TRIGGER: Whenever you find yourself in a difficult or uncomfortable situation.
TOOL: Think of three things that you’re glad about even in this unpleasant moment. They can be things that you’re glad are not happening or things that you’re glad are happening. Feel the gladness, let yourself smile. The motto for this tool is “Things could always be worse.”
When the Sky Seems to Be Falling On You...
One summer afternoon, my mother and I were walking in Washington, DC, near the museums of the Smithsonian. A gusty wind swept down the street followed by storm clouds blotting out the sun. We knew that rain was imminent, but we still had several blocks to our car . . . if we could only make it before the heavens opened.
Lightning lit the sky; thunder boomed. The air whipped so suddenly that it took my baseball cap right off my head. And then the downpour began.
People around us gasped and darted to the nearest museum entrance. The rain beat down furiously and relentlessly, drenching us within seconds. We ran with the crowd and crushed into the foyer of a museum filled with soggy pedestrians.
Playing the Glad Game
My mother sighed and grumbled. People around us, many of whom were trying to calm crying children, also sighed and grumbled. I closed my eyes, took a deep breath, and said, “I think now would be a good time to play the Glad Game.”
“What’s that?” asked my mom.
“It’s a game started by Pollyanna. I play it all the time with the kids.”
Pollyanna is a beloved fictional character in a book by the same name written in 1913 by Eleanor H. Porter. Pollyanna has an optimistic knack of finding things to be glad about even when the situation is dire. Ever since reading the book, I’ve used it with my kids whenever we find ourselves in troublesome situations.
I'm Glad That...
“I’ll go first,” I suggested. “I’m glad that I’m with my mom.” (We don’t live near each other so it’s always a treat to spend time together.) “I’m glad that I don’t have a screaming infant with me.” (Being surrounded by screaming infants can be rough, yes, but actually being responsible for the screaming infant is another level of misery.) “And lastly, I’m not vomiting.” (My kids and I have a joke that I always use this one in the Glad Game.)
My mother joined in happily. “I’m glad that we had this museum to dash into. I’m glad that our car isn’t too far away. I’m glad to be with my daughter.” (And we hugged.) Yes, we were sopping wet and mashed into a small space like human sardines, but we found a way to divert our attention from the unpleasantness and redirect our energy toward gratitude.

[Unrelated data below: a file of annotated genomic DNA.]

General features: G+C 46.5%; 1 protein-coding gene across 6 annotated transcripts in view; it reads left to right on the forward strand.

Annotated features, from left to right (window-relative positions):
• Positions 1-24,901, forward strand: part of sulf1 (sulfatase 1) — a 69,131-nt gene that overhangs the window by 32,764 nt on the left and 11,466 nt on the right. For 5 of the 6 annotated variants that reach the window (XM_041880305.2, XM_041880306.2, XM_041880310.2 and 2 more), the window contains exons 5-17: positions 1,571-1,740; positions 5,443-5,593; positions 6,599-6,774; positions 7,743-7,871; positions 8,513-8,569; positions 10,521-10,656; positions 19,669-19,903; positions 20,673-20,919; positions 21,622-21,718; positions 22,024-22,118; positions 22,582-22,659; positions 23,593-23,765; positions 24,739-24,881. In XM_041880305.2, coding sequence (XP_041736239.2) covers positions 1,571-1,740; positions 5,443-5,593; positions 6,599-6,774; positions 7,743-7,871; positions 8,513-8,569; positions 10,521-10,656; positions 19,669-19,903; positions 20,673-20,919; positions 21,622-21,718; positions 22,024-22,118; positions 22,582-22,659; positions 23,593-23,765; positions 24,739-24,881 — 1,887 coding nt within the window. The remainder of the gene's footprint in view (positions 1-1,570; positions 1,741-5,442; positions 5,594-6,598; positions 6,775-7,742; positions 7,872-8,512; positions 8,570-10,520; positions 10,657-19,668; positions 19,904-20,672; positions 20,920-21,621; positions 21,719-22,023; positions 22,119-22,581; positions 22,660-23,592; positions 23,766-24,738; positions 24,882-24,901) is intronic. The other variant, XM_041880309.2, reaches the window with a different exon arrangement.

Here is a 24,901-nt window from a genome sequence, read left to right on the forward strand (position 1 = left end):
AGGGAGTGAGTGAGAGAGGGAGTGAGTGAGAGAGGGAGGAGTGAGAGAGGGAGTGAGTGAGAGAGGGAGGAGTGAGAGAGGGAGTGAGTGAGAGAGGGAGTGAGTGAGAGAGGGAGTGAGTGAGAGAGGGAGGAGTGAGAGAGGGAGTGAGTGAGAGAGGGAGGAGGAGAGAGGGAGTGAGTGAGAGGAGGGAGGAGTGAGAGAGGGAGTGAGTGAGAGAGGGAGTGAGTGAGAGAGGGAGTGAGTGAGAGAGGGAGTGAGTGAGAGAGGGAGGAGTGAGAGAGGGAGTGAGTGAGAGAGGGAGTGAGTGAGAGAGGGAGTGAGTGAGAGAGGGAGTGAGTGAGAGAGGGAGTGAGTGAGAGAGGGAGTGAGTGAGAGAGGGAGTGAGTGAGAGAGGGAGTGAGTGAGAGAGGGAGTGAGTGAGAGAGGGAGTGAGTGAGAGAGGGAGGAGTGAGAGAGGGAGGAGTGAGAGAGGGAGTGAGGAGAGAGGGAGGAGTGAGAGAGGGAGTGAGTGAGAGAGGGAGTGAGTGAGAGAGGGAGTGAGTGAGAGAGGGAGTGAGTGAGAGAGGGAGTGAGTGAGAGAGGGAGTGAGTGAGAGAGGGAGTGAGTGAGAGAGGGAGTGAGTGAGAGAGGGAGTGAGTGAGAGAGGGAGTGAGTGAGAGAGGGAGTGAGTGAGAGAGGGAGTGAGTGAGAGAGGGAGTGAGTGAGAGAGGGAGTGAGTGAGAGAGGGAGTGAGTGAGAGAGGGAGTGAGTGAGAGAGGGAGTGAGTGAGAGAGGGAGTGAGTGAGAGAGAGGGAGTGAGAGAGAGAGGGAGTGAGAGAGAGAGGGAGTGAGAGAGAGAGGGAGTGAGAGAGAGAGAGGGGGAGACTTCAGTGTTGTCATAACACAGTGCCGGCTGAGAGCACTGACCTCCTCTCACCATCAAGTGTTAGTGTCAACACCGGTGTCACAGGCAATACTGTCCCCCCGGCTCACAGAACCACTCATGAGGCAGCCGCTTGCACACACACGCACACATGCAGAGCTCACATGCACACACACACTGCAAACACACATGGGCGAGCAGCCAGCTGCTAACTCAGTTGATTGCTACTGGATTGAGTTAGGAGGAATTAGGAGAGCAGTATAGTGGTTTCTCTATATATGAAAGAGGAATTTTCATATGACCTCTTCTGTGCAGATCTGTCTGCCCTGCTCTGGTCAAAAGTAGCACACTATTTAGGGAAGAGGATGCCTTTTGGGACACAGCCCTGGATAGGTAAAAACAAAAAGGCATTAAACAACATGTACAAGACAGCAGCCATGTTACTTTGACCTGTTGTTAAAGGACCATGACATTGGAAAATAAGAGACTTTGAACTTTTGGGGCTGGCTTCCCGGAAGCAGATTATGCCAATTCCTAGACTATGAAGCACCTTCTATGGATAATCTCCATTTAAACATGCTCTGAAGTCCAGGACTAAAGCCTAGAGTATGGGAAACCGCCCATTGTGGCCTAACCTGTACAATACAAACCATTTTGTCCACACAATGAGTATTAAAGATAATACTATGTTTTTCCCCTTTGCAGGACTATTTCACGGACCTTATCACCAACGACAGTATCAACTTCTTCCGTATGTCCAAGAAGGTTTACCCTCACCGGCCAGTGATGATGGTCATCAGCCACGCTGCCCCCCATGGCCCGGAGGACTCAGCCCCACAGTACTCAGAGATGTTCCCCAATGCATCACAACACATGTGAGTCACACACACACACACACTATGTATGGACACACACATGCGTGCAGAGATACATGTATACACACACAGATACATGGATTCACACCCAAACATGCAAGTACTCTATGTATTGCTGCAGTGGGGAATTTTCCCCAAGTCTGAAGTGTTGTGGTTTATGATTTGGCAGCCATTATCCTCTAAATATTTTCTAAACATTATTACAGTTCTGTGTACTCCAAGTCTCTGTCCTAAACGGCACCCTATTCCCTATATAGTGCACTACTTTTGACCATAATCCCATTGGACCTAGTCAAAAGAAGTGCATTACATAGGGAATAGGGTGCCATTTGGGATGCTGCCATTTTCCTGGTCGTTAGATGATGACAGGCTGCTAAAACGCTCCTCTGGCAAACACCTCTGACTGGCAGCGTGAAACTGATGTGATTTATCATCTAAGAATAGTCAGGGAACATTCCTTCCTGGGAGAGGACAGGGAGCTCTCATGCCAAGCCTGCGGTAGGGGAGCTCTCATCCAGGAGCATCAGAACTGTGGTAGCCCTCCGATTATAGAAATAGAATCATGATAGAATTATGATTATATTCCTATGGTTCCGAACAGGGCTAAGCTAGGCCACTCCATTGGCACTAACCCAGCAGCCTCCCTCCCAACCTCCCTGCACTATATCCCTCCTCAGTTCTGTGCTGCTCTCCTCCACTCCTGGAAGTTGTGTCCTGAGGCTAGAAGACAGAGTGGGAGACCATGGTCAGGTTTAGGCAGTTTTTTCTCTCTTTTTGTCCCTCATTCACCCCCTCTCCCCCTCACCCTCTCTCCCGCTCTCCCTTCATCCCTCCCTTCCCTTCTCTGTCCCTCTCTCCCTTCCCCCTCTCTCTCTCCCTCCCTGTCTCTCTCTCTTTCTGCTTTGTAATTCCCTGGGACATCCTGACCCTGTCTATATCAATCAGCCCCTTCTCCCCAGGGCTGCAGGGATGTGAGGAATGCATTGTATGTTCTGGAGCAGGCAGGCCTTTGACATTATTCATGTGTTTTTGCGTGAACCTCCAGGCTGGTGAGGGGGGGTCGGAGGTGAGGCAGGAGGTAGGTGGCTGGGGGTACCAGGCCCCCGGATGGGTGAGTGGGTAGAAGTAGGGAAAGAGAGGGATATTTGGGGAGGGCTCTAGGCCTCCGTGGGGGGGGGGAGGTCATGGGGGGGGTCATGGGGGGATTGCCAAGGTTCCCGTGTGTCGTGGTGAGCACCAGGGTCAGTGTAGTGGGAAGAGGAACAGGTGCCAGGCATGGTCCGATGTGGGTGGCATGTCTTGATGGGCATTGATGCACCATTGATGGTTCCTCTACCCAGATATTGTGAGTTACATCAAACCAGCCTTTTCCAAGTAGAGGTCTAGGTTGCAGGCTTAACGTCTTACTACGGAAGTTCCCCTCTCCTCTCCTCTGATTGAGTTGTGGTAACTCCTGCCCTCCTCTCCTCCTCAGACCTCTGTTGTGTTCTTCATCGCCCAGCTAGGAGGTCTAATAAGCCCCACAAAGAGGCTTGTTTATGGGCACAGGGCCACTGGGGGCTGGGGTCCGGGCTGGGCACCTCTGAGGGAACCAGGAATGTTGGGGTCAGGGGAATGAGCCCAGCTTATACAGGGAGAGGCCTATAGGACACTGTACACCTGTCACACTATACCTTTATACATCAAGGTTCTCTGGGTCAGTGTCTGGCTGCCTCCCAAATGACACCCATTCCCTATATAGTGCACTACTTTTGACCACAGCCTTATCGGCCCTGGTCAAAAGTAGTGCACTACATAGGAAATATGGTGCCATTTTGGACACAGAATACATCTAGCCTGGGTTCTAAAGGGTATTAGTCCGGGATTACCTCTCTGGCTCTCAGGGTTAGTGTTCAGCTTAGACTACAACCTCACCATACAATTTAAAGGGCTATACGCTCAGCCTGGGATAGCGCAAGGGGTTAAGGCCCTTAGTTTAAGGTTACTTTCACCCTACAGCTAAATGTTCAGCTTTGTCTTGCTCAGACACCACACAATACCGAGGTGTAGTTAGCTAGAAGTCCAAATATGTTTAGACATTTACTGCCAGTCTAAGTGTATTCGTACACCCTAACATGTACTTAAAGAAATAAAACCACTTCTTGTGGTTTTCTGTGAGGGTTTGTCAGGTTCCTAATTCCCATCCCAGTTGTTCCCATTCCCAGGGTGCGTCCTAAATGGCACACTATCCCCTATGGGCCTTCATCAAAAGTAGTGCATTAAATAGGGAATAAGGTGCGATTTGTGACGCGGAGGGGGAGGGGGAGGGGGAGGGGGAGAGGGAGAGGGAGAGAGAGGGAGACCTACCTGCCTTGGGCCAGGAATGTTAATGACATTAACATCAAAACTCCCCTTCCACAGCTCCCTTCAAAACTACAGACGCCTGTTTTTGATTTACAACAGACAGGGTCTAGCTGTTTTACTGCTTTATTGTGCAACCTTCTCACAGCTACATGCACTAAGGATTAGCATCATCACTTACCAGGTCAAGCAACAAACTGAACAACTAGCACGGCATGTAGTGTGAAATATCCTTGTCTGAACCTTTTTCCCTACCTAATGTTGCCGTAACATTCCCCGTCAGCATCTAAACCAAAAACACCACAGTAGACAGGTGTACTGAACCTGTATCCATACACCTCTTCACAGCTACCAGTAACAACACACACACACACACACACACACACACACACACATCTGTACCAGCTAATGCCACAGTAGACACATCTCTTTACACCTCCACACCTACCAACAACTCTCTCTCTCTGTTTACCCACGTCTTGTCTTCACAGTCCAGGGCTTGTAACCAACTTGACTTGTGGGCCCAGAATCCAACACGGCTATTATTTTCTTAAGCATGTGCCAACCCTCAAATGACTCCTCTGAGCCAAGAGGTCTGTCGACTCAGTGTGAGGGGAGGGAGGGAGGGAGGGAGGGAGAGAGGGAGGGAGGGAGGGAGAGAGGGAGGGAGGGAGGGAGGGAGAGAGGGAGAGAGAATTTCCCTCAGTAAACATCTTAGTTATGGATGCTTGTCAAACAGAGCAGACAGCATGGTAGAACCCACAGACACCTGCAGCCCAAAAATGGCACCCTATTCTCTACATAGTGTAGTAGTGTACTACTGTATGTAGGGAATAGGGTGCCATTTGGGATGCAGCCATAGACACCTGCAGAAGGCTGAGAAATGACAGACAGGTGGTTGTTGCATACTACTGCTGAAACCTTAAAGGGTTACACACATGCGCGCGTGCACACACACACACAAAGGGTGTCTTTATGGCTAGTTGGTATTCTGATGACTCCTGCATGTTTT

PURPOSE: When we focus on the positive even when something negative is happening, we learn to redirect our thoughts and stop wallowing in misery. Gratitude and perspective are direct routes to inner peace.
©2011. All rights reserved.
Publisher: The Berkley Publishing Group,
an imprint of The Penguin Group. www.us.penguingroup.com
Shortcuts to Inner Peace: 70 Simple Paths to Everyday Serenity
by Ashley Davis Bush.
It can be a challenge to reach a calm and relaxed mindset, especially in our modern world. But in Shortcuts to Inner Peace, Ashley Davis Bush helps readers learn how to hit the pause button amidst the chaos with a spirit of mindfulness-linking fast, easy, and restorative respites to ordinary everyday activities.
About the Author
Ashley Davis Bush, LCSW is a licensed psychotherapist and grief counselor in private practice in Epping, New Hampshire. She is the author of several self-help books: Transcending Loss , Claim Your Inner Grown-up and Shortcuts to Inner Peace: 70 Simple Paths to Everyday Serenity. Her work focuses on coping with losses, searching for meaning, maximizing one’s potential, finding inner peace, and navigating transitions. Ashley shares her thoughts monthly in her newsletter, Still Waters: Tools and Resources for Living Deeply. She facilitates two online grief support groups, one for grievers on www.facebook.com/transcendingloss and one for finding inner peace www.facebook.com/shortcutstoinnerpeace. Visit her website at: http://www.ashleydavisbush.com
Recent book by this author